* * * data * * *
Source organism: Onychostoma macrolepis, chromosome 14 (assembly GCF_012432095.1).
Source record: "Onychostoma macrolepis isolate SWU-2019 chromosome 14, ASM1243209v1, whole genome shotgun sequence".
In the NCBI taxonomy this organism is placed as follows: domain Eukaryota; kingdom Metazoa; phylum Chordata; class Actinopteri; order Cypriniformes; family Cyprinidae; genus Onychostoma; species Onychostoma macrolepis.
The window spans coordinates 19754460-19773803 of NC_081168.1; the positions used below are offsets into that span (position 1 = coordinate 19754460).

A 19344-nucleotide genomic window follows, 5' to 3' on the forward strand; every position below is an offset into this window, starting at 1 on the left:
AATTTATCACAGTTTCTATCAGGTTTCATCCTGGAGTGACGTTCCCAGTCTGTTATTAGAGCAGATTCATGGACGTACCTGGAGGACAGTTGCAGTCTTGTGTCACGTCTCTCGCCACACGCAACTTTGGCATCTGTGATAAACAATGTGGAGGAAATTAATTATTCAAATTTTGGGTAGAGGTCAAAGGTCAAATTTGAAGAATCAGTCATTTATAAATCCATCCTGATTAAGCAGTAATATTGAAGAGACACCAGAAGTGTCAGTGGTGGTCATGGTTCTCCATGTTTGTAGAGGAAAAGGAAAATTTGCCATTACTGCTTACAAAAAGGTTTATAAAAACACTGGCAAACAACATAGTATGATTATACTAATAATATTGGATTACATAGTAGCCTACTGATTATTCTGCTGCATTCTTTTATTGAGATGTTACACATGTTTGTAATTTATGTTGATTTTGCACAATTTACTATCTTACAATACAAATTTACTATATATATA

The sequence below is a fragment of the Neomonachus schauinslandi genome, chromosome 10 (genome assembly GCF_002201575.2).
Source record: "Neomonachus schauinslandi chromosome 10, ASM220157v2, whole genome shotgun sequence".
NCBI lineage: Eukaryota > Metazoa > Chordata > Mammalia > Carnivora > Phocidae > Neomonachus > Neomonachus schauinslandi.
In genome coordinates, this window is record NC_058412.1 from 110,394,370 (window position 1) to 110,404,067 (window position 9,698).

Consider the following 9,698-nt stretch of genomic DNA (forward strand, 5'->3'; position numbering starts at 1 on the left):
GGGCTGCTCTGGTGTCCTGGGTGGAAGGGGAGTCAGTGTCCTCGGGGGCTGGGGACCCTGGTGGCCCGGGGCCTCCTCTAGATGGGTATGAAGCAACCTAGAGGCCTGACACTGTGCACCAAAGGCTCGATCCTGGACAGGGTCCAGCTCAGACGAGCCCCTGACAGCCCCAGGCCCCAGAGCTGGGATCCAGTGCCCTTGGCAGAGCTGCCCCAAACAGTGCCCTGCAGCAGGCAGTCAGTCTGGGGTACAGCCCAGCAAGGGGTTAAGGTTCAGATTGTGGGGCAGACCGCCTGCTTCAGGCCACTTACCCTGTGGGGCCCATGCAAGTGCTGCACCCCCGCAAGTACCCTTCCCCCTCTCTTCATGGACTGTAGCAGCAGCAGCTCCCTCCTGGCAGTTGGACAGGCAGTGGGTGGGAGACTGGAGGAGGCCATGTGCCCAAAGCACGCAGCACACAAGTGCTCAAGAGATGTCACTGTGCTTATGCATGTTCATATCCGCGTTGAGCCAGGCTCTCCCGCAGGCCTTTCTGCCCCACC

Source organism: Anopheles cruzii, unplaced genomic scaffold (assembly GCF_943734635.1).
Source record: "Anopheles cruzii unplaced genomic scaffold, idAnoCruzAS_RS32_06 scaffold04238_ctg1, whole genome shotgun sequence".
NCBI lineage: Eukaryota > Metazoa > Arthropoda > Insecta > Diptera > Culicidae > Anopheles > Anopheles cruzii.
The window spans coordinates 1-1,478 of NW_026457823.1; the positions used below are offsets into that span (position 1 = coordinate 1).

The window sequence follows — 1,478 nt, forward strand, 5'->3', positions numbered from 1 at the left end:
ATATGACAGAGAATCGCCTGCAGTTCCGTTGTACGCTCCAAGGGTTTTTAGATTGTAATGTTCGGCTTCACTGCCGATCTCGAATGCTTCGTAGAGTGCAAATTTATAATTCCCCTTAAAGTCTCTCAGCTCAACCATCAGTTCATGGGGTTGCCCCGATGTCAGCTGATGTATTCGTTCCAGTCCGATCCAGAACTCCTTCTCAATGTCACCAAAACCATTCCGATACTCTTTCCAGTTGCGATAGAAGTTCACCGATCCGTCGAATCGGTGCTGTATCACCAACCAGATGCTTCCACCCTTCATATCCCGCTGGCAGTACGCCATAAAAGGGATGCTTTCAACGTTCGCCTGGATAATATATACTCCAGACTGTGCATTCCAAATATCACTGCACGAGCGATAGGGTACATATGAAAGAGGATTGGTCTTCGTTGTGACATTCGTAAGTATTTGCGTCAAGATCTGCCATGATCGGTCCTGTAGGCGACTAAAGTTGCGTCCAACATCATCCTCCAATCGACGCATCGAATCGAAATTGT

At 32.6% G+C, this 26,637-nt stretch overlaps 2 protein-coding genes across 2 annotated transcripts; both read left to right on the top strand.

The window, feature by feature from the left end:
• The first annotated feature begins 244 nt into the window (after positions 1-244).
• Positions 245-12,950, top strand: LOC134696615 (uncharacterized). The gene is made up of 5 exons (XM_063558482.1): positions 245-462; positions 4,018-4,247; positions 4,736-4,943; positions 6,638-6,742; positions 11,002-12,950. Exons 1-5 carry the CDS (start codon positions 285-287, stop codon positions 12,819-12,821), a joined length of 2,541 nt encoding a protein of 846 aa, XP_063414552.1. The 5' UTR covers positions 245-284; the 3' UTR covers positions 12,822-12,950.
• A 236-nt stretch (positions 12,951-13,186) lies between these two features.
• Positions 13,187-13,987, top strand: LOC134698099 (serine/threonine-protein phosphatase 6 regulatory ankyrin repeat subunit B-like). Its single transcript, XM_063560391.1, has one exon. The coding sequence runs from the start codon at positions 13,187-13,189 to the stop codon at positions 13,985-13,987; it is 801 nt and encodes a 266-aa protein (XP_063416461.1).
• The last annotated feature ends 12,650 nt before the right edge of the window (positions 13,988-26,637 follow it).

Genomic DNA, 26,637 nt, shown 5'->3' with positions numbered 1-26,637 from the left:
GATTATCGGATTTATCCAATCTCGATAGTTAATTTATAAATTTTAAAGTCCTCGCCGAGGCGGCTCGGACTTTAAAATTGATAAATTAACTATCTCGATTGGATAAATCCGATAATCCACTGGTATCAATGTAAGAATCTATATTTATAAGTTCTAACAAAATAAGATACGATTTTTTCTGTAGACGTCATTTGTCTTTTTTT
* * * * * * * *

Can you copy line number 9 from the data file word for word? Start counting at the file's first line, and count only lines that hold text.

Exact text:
NCBI lineage: Eukaryota > Metazoa > Chordata > Mammalia > Carnivora > Phocidae > Neomonachus > Neomonachus schauinslandi.